Given a random sample of independent and identically distributed data, $X_n \sim_{iid} F(\theta)$ for $n = 1, \ldots, N$, the likelihood function is

where $\mathbf{X}$ is just notation for our random sample of data, $\theta \in \mathbb{R}^d$ denotes the parameter(s) to be estimated, and $f(x\vert \theta)$ is the probability density function associated with the distribution $F$. Given the likelihood function $L$, estimates are produced by finding the value of $\theta$ that maximizes the likelihood function.

Maximum Likelihood Estimators

Assume we have data $X_n \sim_{iid} F(\theta)$. The maximum likelihood estimator (MLE) of $\theta$ is

Finding MLEs

The definitions above are intimidating upon first site. However, with a breif recap of some algebraic manipulations and a few tips on getting started, finding MLEs can often be reduced down to a rehearsal of maximization/minimization probelems of calculus 1. Let’s start with some quick exercises to refresh our minds of the algebra we’ll need to find MLEs.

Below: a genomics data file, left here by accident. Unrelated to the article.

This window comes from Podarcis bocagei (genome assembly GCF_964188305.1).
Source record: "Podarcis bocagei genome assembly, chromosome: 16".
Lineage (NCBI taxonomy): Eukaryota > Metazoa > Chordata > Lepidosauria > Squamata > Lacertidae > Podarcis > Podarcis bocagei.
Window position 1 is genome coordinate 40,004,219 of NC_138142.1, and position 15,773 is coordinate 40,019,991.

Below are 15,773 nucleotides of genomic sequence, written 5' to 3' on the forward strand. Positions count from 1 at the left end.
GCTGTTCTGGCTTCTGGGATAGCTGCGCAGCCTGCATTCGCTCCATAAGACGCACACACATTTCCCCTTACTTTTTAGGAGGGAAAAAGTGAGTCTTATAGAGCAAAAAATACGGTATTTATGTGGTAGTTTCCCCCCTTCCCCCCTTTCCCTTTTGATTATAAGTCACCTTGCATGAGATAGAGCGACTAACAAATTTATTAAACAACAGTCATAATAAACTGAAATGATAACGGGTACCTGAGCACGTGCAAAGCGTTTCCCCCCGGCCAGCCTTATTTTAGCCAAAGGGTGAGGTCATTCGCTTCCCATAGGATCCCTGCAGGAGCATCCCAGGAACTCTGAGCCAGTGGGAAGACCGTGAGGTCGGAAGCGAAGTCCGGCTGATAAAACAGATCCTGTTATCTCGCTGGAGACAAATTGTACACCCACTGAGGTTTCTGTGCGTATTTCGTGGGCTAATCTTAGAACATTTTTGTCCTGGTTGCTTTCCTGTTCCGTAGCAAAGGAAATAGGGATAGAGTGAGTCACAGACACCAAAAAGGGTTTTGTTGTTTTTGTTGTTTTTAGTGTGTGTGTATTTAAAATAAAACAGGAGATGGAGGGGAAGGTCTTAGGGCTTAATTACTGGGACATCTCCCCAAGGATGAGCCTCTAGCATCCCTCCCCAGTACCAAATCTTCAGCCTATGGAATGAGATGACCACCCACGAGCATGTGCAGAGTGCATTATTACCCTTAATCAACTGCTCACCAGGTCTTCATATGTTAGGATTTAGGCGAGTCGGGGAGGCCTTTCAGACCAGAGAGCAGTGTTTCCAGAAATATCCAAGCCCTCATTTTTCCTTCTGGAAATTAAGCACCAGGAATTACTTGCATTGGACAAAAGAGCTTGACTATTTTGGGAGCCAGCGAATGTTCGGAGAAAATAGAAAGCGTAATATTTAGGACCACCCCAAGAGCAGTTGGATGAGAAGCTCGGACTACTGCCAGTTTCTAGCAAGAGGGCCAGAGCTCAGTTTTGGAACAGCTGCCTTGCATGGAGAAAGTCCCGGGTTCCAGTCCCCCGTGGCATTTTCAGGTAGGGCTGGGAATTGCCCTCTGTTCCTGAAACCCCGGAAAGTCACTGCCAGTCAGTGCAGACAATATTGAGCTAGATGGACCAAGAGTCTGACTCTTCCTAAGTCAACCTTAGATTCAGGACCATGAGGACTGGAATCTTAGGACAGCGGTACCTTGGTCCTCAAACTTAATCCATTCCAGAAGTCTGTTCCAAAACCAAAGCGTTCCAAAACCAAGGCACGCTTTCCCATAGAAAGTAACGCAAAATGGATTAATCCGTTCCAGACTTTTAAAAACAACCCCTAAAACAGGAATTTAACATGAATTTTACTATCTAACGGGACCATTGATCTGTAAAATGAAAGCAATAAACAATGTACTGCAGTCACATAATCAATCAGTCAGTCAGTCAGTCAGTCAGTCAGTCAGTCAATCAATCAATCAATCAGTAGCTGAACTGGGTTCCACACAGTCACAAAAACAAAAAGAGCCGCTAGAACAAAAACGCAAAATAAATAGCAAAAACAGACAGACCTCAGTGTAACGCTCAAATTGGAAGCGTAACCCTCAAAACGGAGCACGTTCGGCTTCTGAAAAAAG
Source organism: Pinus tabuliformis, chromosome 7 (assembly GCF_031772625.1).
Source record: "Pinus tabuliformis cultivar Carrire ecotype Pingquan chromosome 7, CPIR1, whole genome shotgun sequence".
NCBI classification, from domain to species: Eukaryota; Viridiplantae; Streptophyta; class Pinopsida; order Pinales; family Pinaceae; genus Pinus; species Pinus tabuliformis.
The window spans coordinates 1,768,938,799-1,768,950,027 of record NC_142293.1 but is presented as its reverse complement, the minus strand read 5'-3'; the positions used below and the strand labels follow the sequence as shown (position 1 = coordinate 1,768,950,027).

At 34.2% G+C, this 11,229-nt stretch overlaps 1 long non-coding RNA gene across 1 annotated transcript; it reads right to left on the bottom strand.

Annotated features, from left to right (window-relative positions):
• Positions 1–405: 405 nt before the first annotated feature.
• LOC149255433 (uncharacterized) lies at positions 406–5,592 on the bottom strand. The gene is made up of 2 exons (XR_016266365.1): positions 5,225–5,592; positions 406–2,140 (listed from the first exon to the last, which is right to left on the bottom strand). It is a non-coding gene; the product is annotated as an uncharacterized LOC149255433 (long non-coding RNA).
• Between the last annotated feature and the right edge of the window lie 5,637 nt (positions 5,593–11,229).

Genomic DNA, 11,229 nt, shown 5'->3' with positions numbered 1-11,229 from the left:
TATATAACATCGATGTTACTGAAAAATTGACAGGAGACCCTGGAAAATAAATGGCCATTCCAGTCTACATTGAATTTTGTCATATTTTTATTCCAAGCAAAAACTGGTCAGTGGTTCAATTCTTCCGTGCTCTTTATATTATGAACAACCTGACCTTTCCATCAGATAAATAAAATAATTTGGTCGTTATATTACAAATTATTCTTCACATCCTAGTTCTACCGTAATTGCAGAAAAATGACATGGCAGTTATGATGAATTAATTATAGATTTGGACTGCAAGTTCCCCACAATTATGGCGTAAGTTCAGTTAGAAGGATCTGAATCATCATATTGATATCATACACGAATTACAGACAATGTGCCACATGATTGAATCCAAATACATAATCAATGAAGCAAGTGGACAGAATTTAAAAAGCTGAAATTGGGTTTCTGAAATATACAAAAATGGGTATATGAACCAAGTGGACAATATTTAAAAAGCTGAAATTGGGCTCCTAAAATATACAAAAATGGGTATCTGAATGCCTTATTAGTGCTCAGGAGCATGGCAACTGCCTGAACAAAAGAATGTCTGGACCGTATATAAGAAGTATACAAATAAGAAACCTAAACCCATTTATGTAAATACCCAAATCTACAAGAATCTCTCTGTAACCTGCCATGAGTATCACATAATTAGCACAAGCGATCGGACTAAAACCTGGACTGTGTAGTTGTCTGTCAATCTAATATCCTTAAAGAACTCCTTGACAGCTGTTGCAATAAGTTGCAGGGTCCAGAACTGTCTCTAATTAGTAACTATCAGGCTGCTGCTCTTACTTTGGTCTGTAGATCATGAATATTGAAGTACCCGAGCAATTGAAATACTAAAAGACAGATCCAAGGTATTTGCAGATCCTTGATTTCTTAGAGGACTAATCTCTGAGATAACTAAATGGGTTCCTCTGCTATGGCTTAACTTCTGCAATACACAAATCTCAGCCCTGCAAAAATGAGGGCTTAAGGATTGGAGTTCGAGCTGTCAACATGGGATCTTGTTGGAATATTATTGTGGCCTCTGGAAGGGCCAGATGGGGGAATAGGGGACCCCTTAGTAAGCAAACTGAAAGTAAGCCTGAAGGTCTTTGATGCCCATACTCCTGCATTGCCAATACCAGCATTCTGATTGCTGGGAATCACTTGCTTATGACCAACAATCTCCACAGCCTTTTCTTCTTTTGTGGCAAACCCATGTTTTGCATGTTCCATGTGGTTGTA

1. How can we rewrite (simplify?) the following equations?
    • $\log{(a \cdot b)}$?
    • $\log{(x_1 \cdot x_2)}$?
    • $\log{(x_1 \cdot x_2 \cdot \ldots \cdot x_n)}$?
    • $\log{(\prod_{i=1}^n x_i)}$?
    • $\log{(\prod_{i=1}^n f(x_i))}$?
  2. How can we rewrite (simplify?) the following equations?
    • $\frac{d}{d \theta} {a \cdot \theta + b \cdot \theta}$?
    • $\frac{d}{d \theta} {x_1 \cdot \theta + x_2 \cdot \theta}$?
    • $\frac{d}{d \theta} {x_1 \cdot \theta + \ldots + x_n \cdot \theta}$?
    • $\frac{d}{d \theta} {\sum_{i=1}^n x_i \cdot \theta }$?
  3. Evaluate the following expression,

Next, a hint for getting started on maximizing a function with nasty exponents. It’s immensely helpful (to both humans and computers) to work with the natural log of the likelihood function, cleverly named the log-likelihood function


Consider $X_n \sim_{iid} \text{Bernoulli}(p)$ for $n = 1, \ldots, N$. Find the MLE of $p$ and call it $\hat{p}$.